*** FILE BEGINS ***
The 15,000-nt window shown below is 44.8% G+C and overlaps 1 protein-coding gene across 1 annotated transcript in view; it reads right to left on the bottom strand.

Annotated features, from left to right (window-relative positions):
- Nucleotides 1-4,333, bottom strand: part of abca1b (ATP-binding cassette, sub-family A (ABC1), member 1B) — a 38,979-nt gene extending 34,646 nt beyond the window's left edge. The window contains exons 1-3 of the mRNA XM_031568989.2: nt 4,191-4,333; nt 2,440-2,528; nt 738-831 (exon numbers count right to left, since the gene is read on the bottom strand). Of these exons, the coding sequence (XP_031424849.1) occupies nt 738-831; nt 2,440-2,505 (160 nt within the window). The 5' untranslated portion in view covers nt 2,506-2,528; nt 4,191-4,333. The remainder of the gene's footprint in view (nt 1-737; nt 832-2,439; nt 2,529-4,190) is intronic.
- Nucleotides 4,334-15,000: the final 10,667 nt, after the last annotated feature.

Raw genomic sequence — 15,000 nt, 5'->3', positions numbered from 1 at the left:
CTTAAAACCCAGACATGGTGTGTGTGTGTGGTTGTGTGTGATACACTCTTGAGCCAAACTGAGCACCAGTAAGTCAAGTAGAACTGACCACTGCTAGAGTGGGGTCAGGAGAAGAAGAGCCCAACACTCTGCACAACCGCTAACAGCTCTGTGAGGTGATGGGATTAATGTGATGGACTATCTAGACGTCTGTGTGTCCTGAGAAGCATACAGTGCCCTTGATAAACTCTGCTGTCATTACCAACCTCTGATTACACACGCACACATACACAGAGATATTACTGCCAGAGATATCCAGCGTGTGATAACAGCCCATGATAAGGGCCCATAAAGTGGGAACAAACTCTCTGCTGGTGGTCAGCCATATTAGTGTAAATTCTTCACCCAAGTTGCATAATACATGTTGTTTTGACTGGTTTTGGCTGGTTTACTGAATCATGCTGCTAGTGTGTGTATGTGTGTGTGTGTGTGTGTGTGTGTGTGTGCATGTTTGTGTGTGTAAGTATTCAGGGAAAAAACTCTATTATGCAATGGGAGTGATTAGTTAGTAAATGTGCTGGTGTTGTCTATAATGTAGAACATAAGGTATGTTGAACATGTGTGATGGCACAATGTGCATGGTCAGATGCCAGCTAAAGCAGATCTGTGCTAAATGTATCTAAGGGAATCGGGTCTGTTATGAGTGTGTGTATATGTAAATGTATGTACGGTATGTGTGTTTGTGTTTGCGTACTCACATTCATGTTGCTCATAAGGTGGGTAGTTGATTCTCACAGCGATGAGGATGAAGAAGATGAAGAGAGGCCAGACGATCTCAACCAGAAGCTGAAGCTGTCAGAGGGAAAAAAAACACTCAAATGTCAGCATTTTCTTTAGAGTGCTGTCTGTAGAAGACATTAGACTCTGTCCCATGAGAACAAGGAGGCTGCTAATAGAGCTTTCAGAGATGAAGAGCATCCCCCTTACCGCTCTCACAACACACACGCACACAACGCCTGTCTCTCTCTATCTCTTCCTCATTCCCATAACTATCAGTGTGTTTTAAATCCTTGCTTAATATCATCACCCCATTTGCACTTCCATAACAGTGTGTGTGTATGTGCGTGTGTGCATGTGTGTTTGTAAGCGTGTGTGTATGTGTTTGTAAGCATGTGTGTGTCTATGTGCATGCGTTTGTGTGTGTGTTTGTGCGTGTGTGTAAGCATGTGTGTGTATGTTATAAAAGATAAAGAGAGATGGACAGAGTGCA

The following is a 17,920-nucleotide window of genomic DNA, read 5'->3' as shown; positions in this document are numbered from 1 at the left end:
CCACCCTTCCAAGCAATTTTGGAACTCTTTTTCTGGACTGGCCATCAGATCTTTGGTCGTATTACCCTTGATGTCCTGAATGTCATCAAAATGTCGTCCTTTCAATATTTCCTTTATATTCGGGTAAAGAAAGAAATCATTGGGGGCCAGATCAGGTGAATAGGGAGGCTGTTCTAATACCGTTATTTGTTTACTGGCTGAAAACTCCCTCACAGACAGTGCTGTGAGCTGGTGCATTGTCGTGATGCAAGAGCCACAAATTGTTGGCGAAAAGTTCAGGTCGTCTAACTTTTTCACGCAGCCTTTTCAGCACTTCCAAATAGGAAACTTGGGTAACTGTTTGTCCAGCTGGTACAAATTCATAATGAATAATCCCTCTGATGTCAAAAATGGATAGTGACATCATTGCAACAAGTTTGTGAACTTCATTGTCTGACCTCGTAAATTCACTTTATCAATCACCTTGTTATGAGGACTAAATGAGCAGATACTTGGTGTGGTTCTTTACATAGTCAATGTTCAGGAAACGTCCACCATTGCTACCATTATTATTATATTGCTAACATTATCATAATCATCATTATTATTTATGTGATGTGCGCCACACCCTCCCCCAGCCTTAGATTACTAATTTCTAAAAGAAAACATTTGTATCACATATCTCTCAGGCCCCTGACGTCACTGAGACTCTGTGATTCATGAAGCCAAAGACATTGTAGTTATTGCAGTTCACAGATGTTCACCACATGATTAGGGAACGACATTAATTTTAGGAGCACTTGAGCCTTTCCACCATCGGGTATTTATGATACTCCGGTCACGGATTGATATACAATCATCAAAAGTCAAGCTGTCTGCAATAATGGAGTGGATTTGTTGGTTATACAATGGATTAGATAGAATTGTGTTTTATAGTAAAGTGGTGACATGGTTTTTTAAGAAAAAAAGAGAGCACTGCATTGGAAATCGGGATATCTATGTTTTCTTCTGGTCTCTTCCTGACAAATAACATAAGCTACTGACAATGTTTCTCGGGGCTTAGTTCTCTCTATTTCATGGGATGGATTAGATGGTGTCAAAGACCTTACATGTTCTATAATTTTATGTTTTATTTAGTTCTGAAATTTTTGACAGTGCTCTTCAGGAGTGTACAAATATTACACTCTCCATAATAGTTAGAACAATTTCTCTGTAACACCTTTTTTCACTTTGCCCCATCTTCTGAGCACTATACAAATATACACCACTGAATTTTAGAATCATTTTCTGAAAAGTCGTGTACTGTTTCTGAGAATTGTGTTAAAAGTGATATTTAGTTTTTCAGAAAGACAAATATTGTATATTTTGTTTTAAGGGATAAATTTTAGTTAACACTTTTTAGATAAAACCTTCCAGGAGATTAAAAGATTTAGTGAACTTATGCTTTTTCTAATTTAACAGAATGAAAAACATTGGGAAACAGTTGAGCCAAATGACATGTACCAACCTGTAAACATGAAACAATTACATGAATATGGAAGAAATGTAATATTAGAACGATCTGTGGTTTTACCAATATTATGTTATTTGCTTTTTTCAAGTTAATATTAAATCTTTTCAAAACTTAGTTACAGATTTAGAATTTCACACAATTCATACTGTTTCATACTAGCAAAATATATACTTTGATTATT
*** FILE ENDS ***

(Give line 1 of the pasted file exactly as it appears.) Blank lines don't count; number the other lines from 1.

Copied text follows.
The 15,000-nt window shown below is 44.8% G+C and overlaps 1 protein-coding gene across 1 annotated transcript in view; it reads right to left on the bottom strand.